THE first time I heard the name ‘Muslim Shower’ I thought it was a party for someone who has converted to Islam in which he or she is ‘showered’ with gifts. I took this from the ‘shower’ that parents have for their newborn babies where friends and relatives ‘shower’ the baby with gifts. “No,” I was told, “it is an actual shower.” Wow, I thought. Now inanimate objects have started getting religion. “Idiot,” they said. “It is a small shower attached to the side of a water closet with which users can wash their derrieres after evacuating. Muslims always wash.”
I hope you get what I’m getting at without being accused of being impolite. It is just a natural bodily function. Except that we Muslims don’t just pull up our trousers afterwards and walk off. Neither do those of other religions in this wondrous subcontinent of ours. Neither do we use toilet paper, which doesn’t do the job properly. We use water, the most hygienic; it also helps prevent piles and hemorrhoids. It’s nothing to do with religion – washing after evacuating is not a Muslim prerogative. Imagine the glee of India’s Hindus ordering a ‘Muslim’ shower – sweet revenge for a millennium of Muslim rule.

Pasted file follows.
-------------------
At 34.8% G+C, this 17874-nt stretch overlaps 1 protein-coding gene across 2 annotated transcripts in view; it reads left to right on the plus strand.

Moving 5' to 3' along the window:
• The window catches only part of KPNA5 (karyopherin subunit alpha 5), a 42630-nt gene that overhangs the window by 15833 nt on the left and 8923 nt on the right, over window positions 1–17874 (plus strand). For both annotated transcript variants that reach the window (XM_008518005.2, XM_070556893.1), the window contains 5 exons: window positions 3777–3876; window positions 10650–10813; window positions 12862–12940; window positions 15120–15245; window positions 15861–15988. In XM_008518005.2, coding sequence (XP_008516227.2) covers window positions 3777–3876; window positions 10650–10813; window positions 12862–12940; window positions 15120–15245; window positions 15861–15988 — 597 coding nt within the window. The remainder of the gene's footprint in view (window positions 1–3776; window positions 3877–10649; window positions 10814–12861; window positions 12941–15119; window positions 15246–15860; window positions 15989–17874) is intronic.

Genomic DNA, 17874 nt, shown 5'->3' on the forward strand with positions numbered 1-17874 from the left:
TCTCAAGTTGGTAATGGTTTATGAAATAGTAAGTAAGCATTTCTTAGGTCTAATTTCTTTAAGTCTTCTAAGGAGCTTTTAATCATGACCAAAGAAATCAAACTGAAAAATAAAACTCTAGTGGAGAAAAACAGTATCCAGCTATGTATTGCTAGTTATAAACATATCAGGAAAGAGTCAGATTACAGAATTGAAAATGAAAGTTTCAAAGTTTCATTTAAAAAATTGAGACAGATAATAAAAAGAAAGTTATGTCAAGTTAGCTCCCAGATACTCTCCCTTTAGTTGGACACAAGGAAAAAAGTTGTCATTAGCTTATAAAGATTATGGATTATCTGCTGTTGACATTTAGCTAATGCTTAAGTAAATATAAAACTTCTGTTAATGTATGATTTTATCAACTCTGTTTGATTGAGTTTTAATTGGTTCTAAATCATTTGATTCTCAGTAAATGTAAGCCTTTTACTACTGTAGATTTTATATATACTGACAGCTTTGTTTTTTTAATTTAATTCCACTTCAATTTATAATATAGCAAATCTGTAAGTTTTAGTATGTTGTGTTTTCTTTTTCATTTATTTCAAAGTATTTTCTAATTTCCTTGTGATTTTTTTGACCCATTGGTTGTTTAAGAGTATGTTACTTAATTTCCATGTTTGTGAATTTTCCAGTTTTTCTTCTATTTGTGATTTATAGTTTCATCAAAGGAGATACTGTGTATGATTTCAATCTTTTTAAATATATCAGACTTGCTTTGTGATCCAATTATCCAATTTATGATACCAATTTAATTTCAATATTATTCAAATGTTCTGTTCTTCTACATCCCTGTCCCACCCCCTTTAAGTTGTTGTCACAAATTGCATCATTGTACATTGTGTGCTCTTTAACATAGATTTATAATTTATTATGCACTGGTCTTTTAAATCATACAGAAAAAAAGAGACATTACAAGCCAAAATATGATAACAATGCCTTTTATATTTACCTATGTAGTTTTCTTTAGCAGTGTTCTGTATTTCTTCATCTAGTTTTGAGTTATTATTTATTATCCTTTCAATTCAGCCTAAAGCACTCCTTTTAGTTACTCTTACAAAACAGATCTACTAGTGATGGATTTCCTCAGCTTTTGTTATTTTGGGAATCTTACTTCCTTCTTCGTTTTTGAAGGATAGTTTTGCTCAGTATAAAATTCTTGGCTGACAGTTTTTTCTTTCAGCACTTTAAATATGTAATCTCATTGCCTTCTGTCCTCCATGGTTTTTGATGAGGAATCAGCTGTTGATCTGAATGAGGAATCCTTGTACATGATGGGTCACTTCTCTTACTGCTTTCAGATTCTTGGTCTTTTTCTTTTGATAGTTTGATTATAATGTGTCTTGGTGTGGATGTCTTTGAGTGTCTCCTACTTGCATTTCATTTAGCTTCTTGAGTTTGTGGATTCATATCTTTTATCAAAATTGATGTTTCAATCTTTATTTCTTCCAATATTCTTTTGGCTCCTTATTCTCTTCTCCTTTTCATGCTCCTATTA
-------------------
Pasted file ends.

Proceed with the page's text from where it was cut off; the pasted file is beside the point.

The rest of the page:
Times were when people would go to the fields to relieve themselves, at one with nature, their ubiquitous lota besides them. A lota is a vessel in which they carried water along to do the needful. In those days the lota had a round bottom, to prevent it from falling over and the water getting spilt. No matter how uneven the ground, one could always trust it to keep straight.
That is why political turncoats are called lotas, for whichever way you knock them down they always get up by joining the party in power. They are indestructible, like the round-bottomed lota. Take a train ride in India and even to this day you will witness the populace on its haunches, backs to the train, lined up on both sides of the track, patriotically fertilizing their country. My late great friend and co-editor of a book, Bruno Kriesky, would insist that if train tracks were made along the length and breadth of Third World countries, development would follow along the routes as people settled down there and started agriculture and whatever else is required by travelers – same for waterways and roads.
However, now that India has started shining, they must have a lot to evacuate. I suppose our cuisine has a lot to do with it, unlike in countries where there is little fibre in their diets and people perpetually suffer from some degree of constipation. With our food, toilet paper just won’t do.
WHEN toilets appeared the round-bottomed lota gave way to the flat-bottomed lota. It also acquired a spout. When a Pakistani lady friend of mine stayed with an English friend she took her faithful lota along. “Mummy, there is a teapot in the bathroom?” stated the friend’s little daughter observantly.
When I was living in digs up in Cambridge, my landlady, on seeing a can of Coke in my hand, asked in wonderment: “You drink Coke in the toilet?”
“Yes, ma’am,” I said and sat on the throne laughing.